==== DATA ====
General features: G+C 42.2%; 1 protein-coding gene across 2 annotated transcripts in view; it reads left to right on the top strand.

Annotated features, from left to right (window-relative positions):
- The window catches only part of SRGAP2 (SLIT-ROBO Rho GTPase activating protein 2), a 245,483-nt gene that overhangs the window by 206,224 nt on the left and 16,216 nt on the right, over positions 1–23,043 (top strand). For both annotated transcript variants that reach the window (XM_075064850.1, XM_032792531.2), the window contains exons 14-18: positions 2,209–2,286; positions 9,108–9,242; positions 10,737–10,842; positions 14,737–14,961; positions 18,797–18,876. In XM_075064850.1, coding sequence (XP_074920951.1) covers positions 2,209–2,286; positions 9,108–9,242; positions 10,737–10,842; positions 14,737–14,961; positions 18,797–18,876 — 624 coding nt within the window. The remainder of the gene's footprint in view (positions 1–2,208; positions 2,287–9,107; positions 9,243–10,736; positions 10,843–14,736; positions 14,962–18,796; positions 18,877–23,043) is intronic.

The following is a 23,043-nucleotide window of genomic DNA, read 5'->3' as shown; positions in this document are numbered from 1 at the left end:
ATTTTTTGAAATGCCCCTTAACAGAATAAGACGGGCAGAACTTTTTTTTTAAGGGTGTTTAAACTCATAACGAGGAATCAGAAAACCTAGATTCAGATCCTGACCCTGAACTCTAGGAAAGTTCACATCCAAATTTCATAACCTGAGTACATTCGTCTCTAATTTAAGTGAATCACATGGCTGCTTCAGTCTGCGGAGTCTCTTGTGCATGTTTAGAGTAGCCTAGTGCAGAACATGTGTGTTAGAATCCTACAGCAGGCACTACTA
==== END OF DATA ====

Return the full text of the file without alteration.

General features: G+C 42.2%; 1 protein-coding gene across 2 annotated transcripts in view; it reads left to right on the top strand.

Annotated features, from left to right (window-relative positions):
- The window catches only part of SRGAP2 (SLIT-ROBO Rho GTPase activating protein 2), a 245,483-nt gene that overhangs the window by 206,224 nt on the left and 16,216 nt on the right, over positions 1–23,043 (top strand). For both annotated transcript variants that reach the window (XM_075064850.1, XM_032792531.2), the window contains exons 14-18: positions 2,209–2,286; positions 9,108–9,242; positions 10,737–10,842; positions 14,737–14,961; positions 18,797–18,876. In XM_075064850.1, coding sequence (XP_074920951.1) covers positions 2,209–2,286; positions 9,108–9,242; positions 10,737–10,842; positions 14,737–14,961; positions 18,797–18,876 — 624 coding nt within the window. The remainder of the gene's footprint in view (positions 1–2,208; positions 2,287–9,107; positions 9,243–10,736; positions 10,843–14,736; positions 14,962–18,796; positions 18,877–23,043) is intronic.

The following is a 23,043-nucleotide window of genomic DNA, read 5'->3' as shown; positions in this document are numbered from 1 at the left end:
ATTTTTTGAAATGCCCCTTAACAGAATAAGACGGGCAGAACTTTTTTTTTAAGGGTGTTTAAACTCATAACGAGGAATCAGAAAACCTAGATTCAGATCCTGACCCTGAACTCTAGGAAAGTTCACATCCAAATTTCATAACCTGAGTACATTCGTCTCTAATTTAAGTGAATCACATGGCTGCTTCAGTCTGCGGAGTCTCTTGTGCATGTTTAGAGTAGCCTAGTGCAGAACATGTGTGTTAGAATCCTACAGCAGGCACTACTA